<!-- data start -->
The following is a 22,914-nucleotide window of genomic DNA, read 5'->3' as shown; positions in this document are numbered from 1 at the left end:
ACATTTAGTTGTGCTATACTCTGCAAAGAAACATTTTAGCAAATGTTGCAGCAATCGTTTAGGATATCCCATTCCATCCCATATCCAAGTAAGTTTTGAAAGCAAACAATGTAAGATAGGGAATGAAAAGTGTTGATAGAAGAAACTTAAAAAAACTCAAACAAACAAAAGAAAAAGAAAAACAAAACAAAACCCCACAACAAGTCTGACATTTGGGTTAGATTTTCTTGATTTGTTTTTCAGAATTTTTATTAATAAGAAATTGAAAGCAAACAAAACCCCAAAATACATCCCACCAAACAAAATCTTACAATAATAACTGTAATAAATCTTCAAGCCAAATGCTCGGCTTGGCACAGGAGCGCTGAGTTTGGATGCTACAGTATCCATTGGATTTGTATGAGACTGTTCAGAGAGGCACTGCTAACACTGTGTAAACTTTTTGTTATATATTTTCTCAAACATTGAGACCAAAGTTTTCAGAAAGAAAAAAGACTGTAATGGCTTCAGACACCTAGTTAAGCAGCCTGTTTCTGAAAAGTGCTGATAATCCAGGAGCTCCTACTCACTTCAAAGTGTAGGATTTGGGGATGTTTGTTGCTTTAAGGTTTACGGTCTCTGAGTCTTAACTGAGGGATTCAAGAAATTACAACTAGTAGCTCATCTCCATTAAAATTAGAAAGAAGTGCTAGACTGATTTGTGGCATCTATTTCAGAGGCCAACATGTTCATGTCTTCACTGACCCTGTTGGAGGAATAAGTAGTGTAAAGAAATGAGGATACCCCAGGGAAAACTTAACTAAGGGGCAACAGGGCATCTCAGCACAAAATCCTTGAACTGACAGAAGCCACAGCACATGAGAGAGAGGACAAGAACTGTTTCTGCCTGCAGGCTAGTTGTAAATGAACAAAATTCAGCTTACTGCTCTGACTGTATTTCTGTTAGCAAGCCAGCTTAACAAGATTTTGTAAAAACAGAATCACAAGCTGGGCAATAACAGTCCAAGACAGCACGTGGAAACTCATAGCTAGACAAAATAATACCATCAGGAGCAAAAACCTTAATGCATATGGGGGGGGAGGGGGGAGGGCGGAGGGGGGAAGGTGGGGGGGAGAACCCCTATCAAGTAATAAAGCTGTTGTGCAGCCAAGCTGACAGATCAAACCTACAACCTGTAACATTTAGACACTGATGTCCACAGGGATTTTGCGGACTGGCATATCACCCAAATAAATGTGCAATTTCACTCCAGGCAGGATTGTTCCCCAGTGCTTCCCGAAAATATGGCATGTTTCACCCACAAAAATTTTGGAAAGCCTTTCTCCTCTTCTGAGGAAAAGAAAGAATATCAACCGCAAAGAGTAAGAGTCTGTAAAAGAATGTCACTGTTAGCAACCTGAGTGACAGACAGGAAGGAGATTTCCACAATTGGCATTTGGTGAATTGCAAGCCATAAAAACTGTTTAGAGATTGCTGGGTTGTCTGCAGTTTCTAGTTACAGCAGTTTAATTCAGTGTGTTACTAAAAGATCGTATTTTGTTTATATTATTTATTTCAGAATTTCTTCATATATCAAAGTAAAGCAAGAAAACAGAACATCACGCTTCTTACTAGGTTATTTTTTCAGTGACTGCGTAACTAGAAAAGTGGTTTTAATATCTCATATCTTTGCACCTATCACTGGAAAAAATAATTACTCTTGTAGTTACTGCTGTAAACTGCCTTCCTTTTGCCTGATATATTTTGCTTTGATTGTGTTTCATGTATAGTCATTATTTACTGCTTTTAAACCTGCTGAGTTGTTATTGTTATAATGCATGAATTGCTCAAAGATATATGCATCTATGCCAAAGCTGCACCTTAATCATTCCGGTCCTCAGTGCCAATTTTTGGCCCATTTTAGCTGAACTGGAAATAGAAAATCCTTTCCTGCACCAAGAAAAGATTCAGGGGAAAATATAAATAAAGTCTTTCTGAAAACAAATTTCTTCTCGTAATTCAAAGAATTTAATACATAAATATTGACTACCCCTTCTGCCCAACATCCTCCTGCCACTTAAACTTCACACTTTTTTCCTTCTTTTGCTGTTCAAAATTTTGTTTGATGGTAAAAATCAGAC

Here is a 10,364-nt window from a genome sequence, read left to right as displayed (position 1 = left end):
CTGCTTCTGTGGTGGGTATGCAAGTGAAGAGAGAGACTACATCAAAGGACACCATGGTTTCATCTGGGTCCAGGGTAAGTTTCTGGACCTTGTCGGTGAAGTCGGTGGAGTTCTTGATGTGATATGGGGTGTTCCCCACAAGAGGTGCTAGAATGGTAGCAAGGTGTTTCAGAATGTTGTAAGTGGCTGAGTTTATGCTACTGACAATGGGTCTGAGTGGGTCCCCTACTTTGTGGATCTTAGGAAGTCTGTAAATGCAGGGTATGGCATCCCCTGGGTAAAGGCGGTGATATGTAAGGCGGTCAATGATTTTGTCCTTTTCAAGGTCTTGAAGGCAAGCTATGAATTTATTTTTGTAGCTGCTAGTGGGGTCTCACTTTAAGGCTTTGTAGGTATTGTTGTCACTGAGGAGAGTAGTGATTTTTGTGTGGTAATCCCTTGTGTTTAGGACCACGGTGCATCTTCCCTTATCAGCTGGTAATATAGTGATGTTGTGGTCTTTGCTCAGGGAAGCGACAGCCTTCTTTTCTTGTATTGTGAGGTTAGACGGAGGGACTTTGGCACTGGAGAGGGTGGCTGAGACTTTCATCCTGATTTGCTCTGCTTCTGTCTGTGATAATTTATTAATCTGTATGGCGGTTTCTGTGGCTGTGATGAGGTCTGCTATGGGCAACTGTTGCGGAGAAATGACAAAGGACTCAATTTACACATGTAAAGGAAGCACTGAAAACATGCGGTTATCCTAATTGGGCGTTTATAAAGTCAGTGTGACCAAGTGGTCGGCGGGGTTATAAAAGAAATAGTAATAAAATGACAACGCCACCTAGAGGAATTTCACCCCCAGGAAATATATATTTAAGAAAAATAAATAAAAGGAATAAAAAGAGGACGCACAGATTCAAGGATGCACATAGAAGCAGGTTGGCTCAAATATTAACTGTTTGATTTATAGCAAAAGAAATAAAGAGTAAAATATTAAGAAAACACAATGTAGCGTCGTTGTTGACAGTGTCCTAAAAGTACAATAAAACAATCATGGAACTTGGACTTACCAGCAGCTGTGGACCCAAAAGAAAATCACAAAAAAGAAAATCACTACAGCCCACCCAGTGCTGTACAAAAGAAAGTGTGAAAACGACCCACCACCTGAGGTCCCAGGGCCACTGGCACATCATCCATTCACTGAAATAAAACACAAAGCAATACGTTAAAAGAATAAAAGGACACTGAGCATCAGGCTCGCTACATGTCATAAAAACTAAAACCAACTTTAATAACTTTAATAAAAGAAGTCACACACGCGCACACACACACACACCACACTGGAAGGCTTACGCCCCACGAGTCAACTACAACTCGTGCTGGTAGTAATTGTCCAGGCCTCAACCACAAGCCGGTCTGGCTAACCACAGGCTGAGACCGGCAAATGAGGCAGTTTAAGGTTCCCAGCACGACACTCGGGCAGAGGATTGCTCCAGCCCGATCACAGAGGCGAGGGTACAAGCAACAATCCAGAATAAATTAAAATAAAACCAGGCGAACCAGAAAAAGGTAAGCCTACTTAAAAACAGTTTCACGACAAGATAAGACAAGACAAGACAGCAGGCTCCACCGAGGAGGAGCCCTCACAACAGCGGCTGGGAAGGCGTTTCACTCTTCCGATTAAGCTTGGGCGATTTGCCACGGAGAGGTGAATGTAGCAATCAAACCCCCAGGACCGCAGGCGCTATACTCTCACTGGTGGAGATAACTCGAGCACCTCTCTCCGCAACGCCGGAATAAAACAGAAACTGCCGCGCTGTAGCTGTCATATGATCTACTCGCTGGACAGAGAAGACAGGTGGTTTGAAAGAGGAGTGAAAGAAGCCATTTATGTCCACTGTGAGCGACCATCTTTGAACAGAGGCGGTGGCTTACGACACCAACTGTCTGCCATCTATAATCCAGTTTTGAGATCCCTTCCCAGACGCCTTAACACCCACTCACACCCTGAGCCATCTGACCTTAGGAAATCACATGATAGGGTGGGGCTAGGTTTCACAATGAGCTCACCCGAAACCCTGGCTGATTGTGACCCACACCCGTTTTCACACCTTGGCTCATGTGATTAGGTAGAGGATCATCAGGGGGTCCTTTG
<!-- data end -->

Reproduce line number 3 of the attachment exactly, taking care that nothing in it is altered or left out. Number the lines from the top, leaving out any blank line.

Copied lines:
Here is a 10,364-nt window from a genome sequence, read left to right as displayed (position 1 = left end):